Based on the passage, it can be concluded that the author and Broyles-González hold essentially the same attitude toward

SCutter on November 25, 2019

Suspending the real world

Am I only supposed to consider the question as it is presented or an I supposed to consider the real world when considering a question? Because it honestly feels like it changes arbitrary.

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BenMingov on November 25, 2019

Hi SCutter, thanks for the question.

This is a really common question that students have and I'm glad you've brought it up here.

When you are reading a logical reasoning or reading comprehension passage, you should be interpreting it as it is given to you in terms of information provided. That means you should not be bringing in outside assumptions to inform your understanding of the passages. However, this does not mean that you should ignore real-world truths when reading passages. You are expected to examine questions using obvious and common-knowledge information.

I'm going to provide one example: If the passage is discussing people jumping on a trampoline. You cannot assume that they are jumping high, even though that may seem logical. You can however bring in your real world knowledge that gravity exists and that they will not float away. Sounds funny/ridiculous, but we can only bring in absolute, real-world truths to aid our understanding of passages.

There is the other issue of some question types allowing you only to use the information presented in the passage (Must be true, Method, etc.) and others requiring you to bring in outside information (from the answer choices) to examine the stimulus (Strengthen, Assumption, etc.)

Hope this helps, please let me know if you have any other questions.

SCutter on December 2, 2019

Thank you Ben. That's a helpful perspective. I also have a question about the Argument Completion Drills. As I’m working on the Argument Completion Drills, I often find that I am “flipping” the conclusion with its contrapositive; is it still correct? For example:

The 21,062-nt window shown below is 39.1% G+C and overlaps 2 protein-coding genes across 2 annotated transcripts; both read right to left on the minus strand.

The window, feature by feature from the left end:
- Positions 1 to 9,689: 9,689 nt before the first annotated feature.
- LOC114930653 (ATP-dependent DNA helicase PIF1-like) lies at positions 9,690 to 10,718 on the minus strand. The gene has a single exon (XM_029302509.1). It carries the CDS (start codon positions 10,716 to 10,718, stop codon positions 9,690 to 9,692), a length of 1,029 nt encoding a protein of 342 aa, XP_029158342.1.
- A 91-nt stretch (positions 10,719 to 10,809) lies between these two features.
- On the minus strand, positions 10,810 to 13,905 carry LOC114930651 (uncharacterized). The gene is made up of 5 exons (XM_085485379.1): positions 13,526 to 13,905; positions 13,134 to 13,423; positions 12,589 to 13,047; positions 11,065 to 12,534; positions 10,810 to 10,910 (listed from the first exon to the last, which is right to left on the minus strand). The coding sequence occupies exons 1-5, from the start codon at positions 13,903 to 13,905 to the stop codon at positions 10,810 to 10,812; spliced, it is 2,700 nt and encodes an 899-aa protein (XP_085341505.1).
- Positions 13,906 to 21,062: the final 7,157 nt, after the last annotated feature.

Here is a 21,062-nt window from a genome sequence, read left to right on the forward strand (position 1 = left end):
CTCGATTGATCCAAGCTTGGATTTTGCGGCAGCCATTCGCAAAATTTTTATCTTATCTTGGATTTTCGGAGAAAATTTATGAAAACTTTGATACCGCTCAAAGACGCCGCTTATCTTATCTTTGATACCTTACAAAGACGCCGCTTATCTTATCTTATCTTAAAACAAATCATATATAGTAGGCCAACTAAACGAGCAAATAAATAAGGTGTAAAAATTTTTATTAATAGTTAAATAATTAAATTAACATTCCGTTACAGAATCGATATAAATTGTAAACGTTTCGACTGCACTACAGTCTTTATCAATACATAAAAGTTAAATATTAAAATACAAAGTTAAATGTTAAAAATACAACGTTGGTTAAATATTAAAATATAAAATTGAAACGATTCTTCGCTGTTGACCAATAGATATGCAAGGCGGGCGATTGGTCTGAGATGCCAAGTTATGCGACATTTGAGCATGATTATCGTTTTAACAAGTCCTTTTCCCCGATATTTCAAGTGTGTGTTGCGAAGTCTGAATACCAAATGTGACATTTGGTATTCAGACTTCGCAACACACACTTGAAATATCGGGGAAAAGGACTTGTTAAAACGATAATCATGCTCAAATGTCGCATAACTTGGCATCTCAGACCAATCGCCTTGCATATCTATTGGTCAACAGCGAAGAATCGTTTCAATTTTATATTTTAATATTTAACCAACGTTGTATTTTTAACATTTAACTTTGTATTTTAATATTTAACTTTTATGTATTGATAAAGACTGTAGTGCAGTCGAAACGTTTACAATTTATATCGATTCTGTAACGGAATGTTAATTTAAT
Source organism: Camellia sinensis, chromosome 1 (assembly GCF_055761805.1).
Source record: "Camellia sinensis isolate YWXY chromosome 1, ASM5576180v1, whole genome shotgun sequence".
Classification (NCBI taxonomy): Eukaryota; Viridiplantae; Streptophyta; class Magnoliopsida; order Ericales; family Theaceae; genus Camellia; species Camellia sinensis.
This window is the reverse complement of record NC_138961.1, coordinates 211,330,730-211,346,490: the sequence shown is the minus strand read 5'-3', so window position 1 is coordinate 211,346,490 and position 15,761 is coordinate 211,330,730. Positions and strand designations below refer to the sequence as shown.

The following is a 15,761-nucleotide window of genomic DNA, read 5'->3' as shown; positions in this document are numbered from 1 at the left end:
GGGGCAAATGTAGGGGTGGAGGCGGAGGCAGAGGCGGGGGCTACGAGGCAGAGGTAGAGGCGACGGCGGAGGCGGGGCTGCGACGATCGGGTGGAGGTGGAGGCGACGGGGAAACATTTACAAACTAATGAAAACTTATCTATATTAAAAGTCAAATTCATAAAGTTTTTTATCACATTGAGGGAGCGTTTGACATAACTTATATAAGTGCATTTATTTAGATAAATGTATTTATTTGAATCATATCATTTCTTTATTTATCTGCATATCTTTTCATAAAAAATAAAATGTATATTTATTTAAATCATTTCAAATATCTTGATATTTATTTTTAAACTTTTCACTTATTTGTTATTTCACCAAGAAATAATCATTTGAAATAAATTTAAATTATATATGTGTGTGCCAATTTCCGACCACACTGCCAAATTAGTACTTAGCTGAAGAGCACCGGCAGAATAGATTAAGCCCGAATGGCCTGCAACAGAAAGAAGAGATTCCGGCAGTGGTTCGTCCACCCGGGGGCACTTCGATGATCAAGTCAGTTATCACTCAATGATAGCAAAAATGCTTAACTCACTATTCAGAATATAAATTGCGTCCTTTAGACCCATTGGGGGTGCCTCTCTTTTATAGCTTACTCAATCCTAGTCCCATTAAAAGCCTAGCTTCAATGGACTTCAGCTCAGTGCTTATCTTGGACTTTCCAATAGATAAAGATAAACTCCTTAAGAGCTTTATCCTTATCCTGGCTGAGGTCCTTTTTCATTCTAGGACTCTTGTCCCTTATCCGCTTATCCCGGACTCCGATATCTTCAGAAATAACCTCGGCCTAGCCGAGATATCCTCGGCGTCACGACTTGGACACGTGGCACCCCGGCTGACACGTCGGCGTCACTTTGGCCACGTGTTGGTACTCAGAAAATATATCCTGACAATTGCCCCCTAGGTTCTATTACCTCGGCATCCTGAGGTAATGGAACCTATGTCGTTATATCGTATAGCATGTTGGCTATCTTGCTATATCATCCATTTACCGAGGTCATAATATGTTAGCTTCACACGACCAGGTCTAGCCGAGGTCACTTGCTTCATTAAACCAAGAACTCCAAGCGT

A>B; contrapositive not B>not A
C>not B; contrapositive B>not C

A>not C; contrapositive C>not A

Except the answer shows C>not A; contrapositive A>not C as the Conclusion. Am I wrong? And if so, can someone explain how it’s not just the same Conclusion restated? And when do I know when one argument is the conclusion and when it’s the contrapositive?

BenMingov on December 3, 2019

Hi SCutter,

The idea is that any given conditional diagram and its contrapositive are functionally identical.

A - > B

These are simply two different ways to say the exact same thing. So as long as you correctly deduce the conclusion, and the answer choice presents the contrapositive of the conclusion you reached, you can be happy and confident knowing you have the right answer.

Going back to your example. When you were finding the conclusion, you combined the following conditional chains to reach your conclusion.

A - > B - > NOT C, this would give you what you had: A - > NOT C

But we can just as correctly have gone through this route:

C - > NOT B - > NOT A, which would give us this. C - > NOT A (the answer choice provided)

So I hope you can see, it is all one and the same. Do not worry about distinguishing between diagrams and their contrapositives. Please let me know if you have any other questions.

SCutter on December 4, 2019

Thank you Ben. Very helpful